Research excellence from Computer Vision Group's doctoral students
Muhammad Asad and S.M. Masadur Al-Arif who are pursuing PhD degrees in the Computer Vision Group of the Department of Computer Science, have received Best Paper Awards for research presented to two leading conferences this year. City's Computer Vision Group is a constituent part of the Research Centre for Machine Learning.
In June 2016, Muhammad attended the 29th IEEE Conference on Computer Vision and Pattern Recognition (CVPR) in Las Vegas, USA.
This leading conference in its field included the 2nd Workshop on Observing and Understanding Hands in Action. His paper, “Learning Marginalization through Regression for Hand Orientation Inference,” was co-authored by Dr Gregory Slabaugh, and won the Best Paper Award at the workshop.
The paper presented a novel machine learning model that enables a computer to understand and describe the orientation of a human hand by looking at colour images of it.
The model learns from a dataset of thousands of hand images taken from different users and annotated with orientation information. Muhammad says:
"Our approach facilitates machine learning models in order to build a good understanding of a given data set despite the presence of variations arising from different sources. This work is currently focused on understanding hands. That said, the method can be extended to enable computers to learn complex problems. It was an overwhelming experience to receive this award, especially given the excellent work presented at a workshop dedicated to understanding and observing hands from images. I was delighted to receive the award and get recognition from senior researchers who have inspired me to explore this research even further."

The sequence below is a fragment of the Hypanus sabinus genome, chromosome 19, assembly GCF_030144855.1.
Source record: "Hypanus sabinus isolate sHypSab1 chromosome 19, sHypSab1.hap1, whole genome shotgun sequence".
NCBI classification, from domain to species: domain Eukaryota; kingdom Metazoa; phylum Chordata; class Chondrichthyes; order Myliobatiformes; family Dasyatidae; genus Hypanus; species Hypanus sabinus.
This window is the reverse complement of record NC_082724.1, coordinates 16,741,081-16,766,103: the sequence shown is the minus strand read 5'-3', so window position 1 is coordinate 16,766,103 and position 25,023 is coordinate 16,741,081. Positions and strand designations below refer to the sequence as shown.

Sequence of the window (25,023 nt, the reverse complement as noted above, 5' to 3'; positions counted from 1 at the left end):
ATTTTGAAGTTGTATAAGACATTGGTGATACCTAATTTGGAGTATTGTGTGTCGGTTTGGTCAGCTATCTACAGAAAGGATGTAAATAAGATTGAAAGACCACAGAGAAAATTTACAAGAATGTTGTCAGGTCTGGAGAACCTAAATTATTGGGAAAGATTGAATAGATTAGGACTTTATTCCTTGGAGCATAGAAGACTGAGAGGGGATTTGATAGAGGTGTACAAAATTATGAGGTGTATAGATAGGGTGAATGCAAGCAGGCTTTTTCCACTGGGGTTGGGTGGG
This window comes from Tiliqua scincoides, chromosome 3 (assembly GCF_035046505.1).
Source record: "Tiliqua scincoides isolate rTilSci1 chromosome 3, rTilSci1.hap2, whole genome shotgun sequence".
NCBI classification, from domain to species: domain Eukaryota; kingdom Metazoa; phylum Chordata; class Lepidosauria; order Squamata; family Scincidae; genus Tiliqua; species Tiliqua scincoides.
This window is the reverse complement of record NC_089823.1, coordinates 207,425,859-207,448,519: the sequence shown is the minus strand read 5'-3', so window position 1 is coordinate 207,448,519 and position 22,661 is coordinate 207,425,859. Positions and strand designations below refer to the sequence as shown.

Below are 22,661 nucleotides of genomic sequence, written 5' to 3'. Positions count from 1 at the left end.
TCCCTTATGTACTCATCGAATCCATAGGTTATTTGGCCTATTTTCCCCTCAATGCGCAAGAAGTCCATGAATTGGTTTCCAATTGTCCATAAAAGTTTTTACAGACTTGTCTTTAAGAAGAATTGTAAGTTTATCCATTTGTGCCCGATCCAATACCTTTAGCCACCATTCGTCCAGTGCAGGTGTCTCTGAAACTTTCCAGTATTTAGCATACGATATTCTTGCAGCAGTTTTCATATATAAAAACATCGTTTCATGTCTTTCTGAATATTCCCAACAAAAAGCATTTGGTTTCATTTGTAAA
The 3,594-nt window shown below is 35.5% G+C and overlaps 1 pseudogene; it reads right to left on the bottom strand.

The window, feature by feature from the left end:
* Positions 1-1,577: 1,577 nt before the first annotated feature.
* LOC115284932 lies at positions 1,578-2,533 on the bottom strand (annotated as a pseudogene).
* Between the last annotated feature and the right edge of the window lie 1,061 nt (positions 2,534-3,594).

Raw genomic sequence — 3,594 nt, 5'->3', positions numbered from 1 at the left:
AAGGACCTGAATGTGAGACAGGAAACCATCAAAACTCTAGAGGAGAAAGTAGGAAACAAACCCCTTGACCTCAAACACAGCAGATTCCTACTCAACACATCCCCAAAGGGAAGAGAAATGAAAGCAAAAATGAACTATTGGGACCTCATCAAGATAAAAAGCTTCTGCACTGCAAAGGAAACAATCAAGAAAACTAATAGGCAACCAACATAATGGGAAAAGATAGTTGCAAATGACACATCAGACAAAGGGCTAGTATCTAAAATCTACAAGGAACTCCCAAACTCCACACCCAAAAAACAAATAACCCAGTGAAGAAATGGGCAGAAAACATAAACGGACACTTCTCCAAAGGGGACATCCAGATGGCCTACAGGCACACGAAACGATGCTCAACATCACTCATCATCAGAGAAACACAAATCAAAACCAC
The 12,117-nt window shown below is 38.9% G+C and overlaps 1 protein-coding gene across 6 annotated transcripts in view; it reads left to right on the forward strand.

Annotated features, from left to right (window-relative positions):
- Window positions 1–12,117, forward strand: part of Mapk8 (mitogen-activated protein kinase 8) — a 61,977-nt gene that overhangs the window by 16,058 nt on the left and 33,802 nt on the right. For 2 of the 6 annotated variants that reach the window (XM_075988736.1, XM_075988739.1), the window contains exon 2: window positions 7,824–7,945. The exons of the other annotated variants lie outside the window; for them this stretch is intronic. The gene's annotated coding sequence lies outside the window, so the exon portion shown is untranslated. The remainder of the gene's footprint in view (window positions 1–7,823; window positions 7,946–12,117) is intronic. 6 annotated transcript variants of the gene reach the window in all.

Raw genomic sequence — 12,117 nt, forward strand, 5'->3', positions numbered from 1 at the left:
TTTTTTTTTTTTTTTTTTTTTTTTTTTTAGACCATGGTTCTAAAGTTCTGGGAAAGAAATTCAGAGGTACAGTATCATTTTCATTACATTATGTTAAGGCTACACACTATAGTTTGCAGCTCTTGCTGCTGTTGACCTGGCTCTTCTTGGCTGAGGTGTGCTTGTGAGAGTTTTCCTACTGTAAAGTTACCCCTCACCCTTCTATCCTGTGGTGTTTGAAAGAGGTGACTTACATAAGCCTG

In September 2016, Arif attended the 19th International Conference on Medical Image Computing and Computer Assisted Intervention (MICCAI), the leading medical image computing conference in the world, which was held in Athens, Greece.
The conference included the Fourth MICCAI Workshop on Computational Methods and Clinical Applications for Spine Imaging. Arif's presentation was titled, “Global Localization and Orientation of the Cervical Spine in X-ray Imaging”, co-authored by M. Gundry, K. Knapp, and G. Slabaugh. The work, in collaboration with the University of Exeter won the Best Paper Award at the workshop.
Missing injuries in the cervical area can lead to neurological deterioration, paralysis and even death. This work is a part of bigger project, where the overarching goal is the creation of software that can help emergency room physicians to detect vertebral fractures with better accuracy. This has the potential to improve healthcare outcomes for emergency room patients who have sustained a neck injury.
Arif says that, "with the help of machine learning, we have presented a method of teaching the computer to locate the spinal column in X-ray images. The framework learns what the spinal column looks like from expert annotated example X-ray images, and is able locate the spine on unseen images. This work is currently focused on the cervical area but can be extended to other parts of spinal column."
For him, winning the Best Paper Award was "an amazing opportunity for me to present my work at a workshop dedicated to spinal imaging."
Leader and research supervisor, Dr Gregory Slabaugh, says:
"I’m delighted that Asad and Arif have received these Awards. This is a testament to the innovative, high quality research being produced within the Computer Vision Group."
Machine learning is a type of artificial intelligence (AI) that provides computers with the ability to learn without being explicitly programmed. Machine learning focuses on the development of computer programs that can teach themselves to grow and change when exposed to new data.